Someone Is Now Offering Free iTunes & Spotify Uploads…

Updated, Sunday, 12:15 pm.  Well that was fast: after about 24 hours, Fandalism has now decided to go with a $19.99 blanket price for one year of unlimited uploads, instead of free as initially advertised.  But, the Digital Music News readers will still get the free offer, just click the link below.  

The original story, published Friday, follows (and the first ten or so comments are a reaction to the free offer).   

Last year, we wondered what would happen if Apple offered a free upload tool for artists. Well, someone beat them to it: Fandalism, headed by influential digital disruptor and entrepreneur Philip Kaplan.  According to details shared by Kaplan, Fandalism will be offering all musicians free and unlimited iTunes, Spotify, and Google Play uploads, with a 100 percent royalty return.

The offer, which officially goes live this weekend, is happening here.

Kaplan’s most notable success is AdBrite, not to mention incubated startups like TinyLetter (and F’d Company in the early days).  Now, Kaplan’s in the music biz, with the growing Fandalism music community.  Which introduces the model behind this play: Kaplan is hoping subsidized uploads will entice musicians to populate his Fandalism community, which already has 550,000 profiles.  This will keep them close.

And yes, Kaplan is unabashedly trying to create a massive disruption for entrenched companies like CD Baby, ReverbNation, TuneCore, and Ditto Music.  “Currently, there are about a dozen 7-or-8-figure-revenue companies that have deals with Apple to upload unsigned music to iTunes,” Kaplan explained.

“These companies are going to be very disappointed…”

Sounds like a big strike, though the math on this could be a little tricky.  Kaplan says his biggest expense here is UPC Codes, which cost “exactly 10 cents” per album upload.  But what about maintenance, customer service, renewals, and all that jazz? “With Fandalism, I’ve automated the site such that I can manage all 550,000 current (free) members by myself,” Kaplan continued.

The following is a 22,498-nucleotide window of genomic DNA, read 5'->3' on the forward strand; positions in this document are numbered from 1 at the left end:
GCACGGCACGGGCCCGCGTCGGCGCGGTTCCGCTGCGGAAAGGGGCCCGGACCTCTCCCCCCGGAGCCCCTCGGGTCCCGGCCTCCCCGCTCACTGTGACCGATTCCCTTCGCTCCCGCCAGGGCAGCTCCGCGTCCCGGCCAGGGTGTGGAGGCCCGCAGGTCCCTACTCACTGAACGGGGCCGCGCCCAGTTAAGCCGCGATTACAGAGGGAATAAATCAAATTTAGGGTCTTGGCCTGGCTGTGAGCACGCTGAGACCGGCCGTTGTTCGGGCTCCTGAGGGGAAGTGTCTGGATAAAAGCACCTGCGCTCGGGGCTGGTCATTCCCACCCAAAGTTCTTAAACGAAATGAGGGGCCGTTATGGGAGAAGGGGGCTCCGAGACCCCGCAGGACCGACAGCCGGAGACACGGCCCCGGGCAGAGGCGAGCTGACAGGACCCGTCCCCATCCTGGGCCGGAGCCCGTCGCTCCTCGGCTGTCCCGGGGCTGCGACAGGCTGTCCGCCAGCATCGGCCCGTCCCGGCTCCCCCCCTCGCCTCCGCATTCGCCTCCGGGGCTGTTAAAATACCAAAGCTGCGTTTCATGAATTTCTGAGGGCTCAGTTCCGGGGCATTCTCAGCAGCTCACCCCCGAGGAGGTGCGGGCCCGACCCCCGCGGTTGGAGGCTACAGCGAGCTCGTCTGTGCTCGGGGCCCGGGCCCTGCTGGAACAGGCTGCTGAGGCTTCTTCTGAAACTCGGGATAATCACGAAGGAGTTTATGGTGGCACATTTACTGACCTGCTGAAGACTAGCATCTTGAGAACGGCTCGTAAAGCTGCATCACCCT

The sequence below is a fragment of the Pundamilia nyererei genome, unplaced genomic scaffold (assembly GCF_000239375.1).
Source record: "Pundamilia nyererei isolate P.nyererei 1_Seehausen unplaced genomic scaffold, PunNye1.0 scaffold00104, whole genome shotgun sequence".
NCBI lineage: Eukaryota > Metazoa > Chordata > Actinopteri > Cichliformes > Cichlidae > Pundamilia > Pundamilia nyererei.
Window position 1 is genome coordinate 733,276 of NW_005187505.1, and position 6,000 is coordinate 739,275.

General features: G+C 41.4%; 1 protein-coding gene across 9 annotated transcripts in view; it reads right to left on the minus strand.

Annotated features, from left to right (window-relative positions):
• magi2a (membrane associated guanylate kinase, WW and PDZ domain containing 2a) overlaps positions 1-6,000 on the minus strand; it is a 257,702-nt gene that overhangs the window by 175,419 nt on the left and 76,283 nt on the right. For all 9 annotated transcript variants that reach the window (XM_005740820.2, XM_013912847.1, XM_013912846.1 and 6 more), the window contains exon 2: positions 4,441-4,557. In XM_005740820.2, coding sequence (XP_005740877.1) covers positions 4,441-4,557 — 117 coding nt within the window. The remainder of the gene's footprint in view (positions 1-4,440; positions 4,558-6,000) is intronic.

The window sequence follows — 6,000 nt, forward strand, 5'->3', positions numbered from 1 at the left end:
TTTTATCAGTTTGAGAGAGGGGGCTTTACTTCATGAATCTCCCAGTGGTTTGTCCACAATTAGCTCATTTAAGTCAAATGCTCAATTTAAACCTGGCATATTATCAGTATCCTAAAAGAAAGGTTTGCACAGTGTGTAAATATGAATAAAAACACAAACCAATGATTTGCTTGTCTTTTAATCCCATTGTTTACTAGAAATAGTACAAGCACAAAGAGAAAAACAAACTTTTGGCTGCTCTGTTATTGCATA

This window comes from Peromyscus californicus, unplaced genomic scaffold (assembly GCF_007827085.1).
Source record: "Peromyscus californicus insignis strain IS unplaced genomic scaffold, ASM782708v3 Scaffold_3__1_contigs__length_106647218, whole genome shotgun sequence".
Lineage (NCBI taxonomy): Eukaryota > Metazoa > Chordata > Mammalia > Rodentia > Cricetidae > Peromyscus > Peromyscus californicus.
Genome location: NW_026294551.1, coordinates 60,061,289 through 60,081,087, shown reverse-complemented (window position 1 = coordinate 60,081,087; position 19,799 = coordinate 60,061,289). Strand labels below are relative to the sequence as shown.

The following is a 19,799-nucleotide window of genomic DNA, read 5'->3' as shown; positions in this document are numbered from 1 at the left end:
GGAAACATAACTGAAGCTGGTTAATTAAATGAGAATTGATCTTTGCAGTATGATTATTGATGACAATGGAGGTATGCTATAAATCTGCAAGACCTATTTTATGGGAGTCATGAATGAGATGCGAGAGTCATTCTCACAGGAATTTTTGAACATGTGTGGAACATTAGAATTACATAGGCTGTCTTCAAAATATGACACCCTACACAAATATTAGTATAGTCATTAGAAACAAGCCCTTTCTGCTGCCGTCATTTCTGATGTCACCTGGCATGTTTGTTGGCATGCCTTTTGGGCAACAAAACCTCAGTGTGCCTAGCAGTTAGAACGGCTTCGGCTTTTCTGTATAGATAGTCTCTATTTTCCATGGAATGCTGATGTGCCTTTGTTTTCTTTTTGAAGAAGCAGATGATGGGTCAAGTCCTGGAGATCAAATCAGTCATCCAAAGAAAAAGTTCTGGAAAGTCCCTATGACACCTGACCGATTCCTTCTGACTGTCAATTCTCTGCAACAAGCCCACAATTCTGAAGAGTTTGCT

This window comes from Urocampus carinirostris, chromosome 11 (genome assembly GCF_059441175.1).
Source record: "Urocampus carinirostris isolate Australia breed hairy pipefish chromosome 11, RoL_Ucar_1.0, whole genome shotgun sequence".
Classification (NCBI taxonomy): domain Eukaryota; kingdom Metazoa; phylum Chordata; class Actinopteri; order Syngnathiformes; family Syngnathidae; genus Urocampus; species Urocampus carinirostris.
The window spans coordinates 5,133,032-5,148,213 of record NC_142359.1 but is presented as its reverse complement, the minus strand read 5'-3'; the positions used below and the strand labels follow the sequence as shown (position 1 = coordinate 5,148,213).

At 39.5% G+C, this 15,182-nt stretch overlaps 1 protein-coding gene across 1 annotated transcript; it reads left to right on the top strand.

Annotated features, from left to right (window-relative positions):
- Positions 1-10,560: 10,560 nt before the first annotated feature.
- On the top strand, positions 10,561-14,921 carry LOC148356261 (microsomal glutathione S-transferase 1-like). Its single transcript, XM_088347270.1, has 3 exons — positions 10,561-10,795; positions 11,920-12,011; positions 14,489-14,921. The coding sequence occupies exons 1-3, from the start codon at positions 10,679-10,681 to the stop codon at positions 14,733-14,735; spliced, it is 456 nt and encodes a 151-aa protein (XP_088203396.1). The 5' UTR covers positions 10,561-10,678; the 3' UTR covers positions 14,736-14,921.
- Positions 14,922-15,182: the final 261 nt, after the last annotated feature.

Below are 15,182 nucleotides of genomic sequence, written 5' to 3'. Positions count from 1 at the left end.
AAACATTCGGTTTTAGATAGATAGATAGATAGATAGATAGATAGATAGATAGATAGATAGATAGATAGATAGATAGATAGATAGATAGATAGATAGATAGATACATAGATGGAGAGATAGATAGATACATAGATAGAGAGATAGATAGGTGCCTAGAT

Which brings us to the end game.  “I hope with this new feature, the number of members will increase — that’s the main reason for it.”

21 Responses

  1. Publicity stunt

    Apple (and others) will cut them off if they don’t have the proper review systems in places (to prevent obscene cover art, etc). This requires humans = cost.

  2. The Joker

    This is not something new. This has already been tried before. A Digital Distributor called WaTunes offered the same service back in 2009 and it didn’t worked out too well.

    WaTunes has garnered attention because it was the world’s first company to ever offer artists the ability to upload music to free to iTunes and other stores while they keep 100% of the company. I don’t see this model lasting too well with this company unless they’re offering some sort of revenue model.

    • Visitor

      WaTunes went bust very quickly, because they were just holding artist revenues.. This is sounds like a bit of a joke really. They arent going to have the right technology in place and its going to be very limited. Additionally, he will need a huge amount of staff if track numbers get big! FAIL!

  3. anon

    This is just more bullcrap tactics. Give it to us for free, yeah sure… until you start robbing us once you got us just like everybody else.

    • Chris

      Because their technology is already poor in terms of backend uploads. Plus, they dont have the time to manage all artists directly.